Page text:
Some call him the Ronald Reagan of France; some call him the new Margaret Thatcher. Running on a motto of "rehabilitate work, authority, respect, meritocracy," right-leaning Nicloas Sarkozy won the French Presidency over the weekend. The result was largely expected and French markets were relatively flat today. French bourses rallied nicely in the weeks leading up to the election, likely pricing in the result.
But please excuse us if we hesitate to call this a "revolution" in free market and trade policy just yet. For one thing, it's all relative. Yes, Sarkozy is almost blasphemous in his calls for tax reforms and friendship with the United States. But even a seemingly extreme right-leaning candidate in France is still pretty socialist by US standards.
Sarkozy won 53% of the vote with an 85% turnout and will officially become president on May 16th. Not everyone is ecstatic with the result: threats from various unions ensued, and a few riots broke out across the country along with several hundred torched vehicles.
Sarkozy has drawn up a whirlwind agenda for his first 100 days in office and plans to present big reforms to parliament in July. He's touted everything from renewed friendship with the US to making overtime compensation tax-free to better trade pacts with Europe and Africa.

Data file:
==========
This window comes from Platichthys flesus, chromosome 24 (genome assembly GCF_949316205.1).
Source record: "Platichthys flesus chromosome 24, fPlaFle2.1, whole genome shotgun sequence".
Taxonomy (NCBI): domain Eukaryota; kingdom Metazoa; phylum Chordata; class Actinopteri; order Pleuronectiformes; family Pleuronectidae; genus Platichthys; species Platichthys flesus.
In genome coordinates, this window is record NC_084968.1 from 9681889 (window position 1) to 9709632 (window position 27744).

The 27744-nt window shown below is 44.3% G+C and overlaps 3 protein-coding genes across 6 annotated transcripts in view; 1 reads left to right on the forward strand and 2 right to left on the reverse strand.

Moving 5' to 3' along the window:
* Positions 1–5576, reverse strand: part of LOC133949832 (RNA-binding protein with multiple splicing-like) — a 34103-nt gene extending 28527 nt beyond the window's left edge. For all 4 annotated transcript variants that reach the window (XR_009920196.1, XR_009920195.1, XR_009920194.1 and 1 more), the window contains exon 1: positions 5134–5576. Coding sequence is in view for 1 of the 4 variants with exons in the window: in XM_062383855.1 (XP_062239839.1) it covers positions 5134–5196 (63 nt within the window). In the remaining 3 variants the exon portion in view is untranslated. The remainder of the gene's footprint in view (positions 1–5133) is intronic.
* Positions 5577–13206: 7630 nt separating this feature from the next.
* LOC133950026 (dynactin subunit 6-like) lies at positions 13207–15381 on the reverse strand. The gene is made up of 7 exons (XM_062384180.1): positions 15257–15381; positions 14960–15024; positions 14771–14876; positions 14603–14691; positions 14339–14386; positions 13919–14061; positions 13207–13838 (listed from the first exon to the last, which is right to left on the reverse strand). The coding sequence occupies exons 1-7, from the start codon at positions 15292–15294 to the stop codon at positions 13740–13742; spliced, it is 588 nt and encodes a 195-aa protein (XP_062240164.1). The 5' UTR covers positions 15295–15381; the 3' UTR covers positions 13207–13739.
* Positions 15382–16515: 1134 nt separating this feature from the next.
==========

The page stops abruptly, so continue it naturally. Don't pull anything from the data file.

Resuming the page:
All of this sounds a little too good to be true. Call us skittish skeptics if you must, but we can't help recall Angela Merkel's ascendancy in Germany just a few years back—complete with overzealous optimism for big pro-market reforms. Most of that never panned out. Any true French "mandate" to defang socialism will be dependant upon elections yet to be held. Parliamentary elections will be held on June 10th and June 17th and Sarkozy's UMP party will need to win the majority in order to make his plans a reality. While the UMP is expected to fare well, it seems very possible no super majority will emerge. Much like today's gridlocked US Congress, where neither party can pass any bills of true significance, France might be entering a quagmire of its own. And anyway, not all of Sarkozy's policies are grand. He's also shown himself to be something of a protectionist, with an anti-immigration stance that has proven very popular among the voting public.
But gridlock in itself could be a good thing. A do-nothing French government is impotent to meddle in Europe's current economic expansion. Either way, Sarkozy's victory is ultimately a positive. French leadership has taken a decided turn for the capitalistic. It may not truly be Morning in France today, but at least it's not Mourning in France.
Here's a smattering of news coverage and opinion on the election:
Sarkozy Claims French Mandate to Push Tax Cuts
By Francois de Beaupuy, Bloomberg
By Editorial Staff, The Wall Street Journal (*site requires registration)
Cheering Crowds Hail Sarkozy's Triumph
By Angelique Chrisafis, The Guardian
Sarkozy Win Comes From Unlikely Corners
By By Jamey Keaten, Yahoo! News
Sarkozy Planning Pro-Market, Anti-Crime Reforms
By Aude Lagorce, Marketwatch
Sarkozy, Rightists Triumph in France
John Ward Anderson and Molly Moore, Washington Post